High street lenders tend not to offer mortgages to the self-employed, contractors and freelancers without considerable paperwork and delay, so finding the right mortgage lender for your circumstances can be daunting.
More recent updates to IR35 have led to many limited company contractors turning to umbrella contracting. An umbrella company is a company that employs agency contractors who work on temporary contract assignments.
You may be mistaken to think your irregular income or lack of three years’ worth of accounts means you automatically don’t meet the requirements for a mortgage. So, if you’ve been put off from applying, it might be time to reconsider.
Self-employed buyers (including sole traders, contractors, partners and directors of limited companies) have access to the same range of mortgages that any other buyer has. If your finances are in good order and you can prove you have a regular income, self-employment is unlikely to cause your application to be rejected. You’ll simply need to provide different documentation, and perhaps more evidence of your income, than a buyer who’s in regular employment.
Mortgage providers will ask you for evidence of your income for the last two to three years, as they would ask any other applicant. How you do this depends on how you are currently self-employed.
You’ll need to supply the same documentation as anyone else as part of your application (for example, proof of identity and address), as well as some additional documents. Exactly what you’ll need to supply depends on your mortgage provider and your self-employment status, but you might be asked for any of the following:
While there’s no reason to be pessimistic about your chances of mortgage approval, you should also know that mortgage refusals can temporarily affect your credit score and therefore make your next application slightly more difficult.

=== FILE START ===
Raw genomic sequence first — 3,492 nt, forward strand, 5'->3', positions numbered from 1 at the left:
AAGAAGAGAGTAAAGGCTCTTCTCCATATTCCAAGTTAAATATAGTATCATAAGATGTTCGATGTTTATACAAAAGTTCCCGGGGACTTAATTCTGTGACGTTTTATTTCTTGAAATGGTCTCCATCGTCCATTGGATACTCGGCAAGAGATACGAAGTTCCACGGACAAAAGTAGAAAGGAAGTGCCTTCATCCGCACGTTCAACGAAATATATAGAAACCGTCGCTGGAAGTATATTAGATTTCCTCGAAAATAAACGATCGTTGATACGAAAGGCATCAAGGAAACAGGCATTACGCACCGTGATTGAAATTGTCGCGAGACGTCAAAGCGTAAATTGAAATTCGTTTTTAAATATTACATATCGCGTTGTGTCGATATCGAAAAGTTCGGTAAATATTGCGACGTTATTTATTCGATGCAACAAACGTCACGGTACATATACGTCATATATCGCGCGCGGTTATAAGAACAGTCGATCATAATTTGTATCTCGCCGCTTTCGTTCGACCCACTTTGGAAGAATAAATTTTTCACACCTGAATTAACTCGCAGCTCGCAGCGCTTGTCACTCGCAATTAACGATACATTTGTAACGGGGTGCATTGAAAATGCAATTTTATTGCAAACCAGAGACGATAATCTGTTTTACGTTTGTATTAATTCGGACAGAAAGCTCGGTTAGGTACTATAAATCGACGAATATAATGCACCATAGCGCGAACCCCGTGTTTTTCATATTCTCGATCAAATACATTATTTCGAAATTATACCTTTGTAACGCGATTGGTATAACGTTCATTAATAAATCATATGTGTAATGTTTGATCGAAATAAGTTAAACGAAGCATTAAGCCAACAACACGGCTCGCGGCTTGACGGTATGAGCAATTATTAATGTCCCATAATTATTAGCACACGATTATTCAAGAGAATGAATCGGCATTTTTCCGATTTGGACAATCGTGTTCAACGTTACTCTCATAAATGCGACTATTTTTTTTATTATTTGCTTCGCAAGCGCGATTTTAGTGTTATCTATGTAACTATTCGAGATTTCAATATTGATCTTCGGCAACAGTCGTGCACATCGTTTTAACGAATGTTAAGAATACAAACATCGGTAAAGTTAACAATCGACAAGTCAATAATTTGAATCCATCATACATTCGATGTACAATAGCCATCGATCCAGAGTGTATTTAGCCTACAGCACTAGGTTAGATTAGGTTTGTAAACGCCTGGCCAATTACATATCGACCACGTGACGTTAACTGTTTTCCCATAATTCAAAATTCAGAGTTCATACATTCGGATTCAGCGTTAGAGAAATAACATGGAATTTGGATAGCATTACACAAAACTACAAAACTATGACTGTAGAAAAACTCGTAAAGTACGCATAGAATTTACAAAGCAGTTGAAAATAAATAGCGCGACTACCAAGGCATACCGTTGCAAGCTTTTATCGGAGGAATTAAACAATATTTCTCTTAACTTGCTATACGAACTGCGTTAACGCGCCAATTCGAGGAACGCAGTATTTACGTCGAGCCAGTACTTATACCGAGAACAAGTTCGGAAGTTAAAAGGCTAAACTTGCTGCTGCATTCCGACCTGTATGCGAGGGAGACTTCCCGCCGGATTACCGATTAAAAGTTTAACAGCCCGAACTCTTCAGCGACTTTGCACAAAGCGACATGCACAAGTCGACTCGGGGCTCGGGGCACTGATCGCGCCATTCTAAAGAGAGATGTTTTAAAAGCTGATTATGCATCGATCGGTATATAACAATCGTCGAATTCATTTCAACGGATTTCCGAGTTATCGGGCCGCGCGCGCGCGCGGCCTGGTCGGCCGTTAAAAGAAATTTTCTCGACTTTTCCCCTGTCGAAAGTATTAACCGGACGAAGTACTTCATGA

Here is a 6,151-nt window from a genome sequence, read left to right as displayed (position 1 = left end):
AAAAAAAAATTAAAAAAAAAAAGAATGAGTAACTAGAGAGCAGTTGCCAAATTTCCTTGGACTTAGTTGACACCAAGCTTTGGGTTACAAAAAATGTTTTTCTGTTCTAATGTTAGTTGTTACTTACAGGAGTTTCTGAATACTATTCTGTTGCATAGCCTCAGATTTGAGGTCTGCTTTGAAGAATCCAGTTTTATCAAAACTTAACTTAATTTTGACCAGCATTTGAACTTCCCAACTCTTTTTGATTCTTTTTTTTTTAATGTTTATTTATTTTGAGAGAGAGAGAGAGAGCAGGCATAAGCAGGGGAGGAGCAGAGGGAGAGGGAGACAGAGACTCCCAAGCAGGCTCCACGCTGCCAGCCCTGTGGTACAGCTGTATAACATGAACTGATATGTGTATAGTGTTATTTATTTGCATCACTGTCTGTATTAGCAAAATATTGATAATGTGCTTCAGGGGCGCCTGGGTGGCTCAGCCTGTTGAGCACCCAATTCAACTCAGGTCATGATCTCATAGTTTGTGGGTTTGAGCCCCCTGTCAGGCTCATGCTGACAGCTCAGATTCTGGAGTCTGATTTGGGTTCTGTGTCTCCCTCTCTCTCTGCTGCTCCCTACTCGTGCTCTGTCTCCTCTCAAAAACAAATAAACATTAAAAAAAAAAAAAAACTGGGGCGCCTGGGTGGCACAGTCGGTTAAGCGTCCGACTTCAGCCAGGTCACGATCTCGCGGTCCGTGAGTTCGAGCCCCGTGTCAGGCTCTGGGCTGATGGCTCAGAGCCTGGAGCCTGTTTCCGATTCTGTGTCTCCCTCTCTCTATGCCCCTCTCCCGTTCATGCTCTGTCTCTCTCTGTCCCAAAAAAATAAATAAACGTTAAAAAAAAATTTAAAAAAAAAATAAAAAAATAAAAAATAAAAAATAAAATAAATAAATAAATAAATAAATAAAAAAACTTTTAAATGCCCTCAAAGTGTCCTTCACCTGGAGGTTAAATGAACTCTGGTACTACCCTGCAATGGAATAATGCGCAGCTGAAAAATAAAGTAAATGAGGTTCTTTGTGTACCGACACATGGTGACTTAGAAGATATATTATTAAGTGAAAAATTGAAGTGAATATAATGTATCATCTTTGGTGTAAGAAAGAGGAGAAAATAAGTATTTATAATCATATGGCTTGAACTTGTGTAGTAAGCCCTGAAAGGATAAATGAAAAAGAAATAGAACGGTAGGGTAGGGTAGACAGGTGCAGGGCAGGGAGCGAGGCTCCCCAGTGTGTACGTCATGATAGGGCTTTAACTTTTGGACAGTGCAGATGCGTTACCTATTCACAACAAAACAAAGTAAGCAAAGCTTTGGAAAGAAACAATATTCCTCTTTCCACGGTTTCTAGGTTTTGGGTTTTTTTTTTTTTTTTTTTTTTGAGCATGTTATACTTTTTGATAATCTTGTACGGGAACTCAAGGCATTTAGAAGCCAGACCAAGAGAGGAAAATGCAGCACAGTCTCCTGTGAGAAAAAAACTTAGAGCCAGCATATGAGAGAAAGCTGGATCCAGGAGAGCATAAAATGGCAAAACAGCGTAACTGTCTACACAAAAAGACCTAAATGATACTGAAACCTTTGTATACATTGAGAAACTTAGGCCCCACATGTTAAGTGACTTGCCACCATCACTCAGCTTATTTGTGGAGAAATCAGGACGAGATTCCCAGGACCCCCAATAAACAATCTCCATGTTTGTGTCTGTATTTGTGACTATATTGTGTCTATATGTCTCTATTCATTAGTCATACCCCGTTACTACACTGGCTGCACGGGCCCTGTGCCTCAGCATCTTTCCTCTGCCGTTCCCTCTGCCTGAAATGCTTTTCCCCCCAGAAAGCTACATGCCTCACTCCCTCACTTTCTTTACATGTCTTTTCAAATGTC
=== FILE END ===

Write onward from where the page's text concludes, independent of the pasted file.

Make sure that you’re on the electoral roll, as mortgage providers will use this to check your identity. You’re likely to be rejected if you’re not registered.
Being self-employed makes it even more important to show that you’re good at managing your money, so you need to be aware of anything in your history that indicates otherwise.
Make sure all your accounts are up to date, with no overdue bills or repayments. Your credit card doesn’t need to be fully paid off but check that you’re not close to your credit limit.
There are certain types of credit, including payday loans, that look bad to mortgage providers. If a recent payday loan will show up in your credit check, you might choose to wait for a while before making your mortgage application.
Mortgage providers prefer borrowers with larger deposits. Waiting until you have substantial savings will help your application. If family members are contributing to your deposit, make sure the money is ready to go before you apply.
Obtaining a mortgage if you are self-employed, a contractor or a freelancer is often less straightforward than for those people in full-time employment. So, it pays to seek advice from a mortgage broker with expertise in self-employed borrowing.
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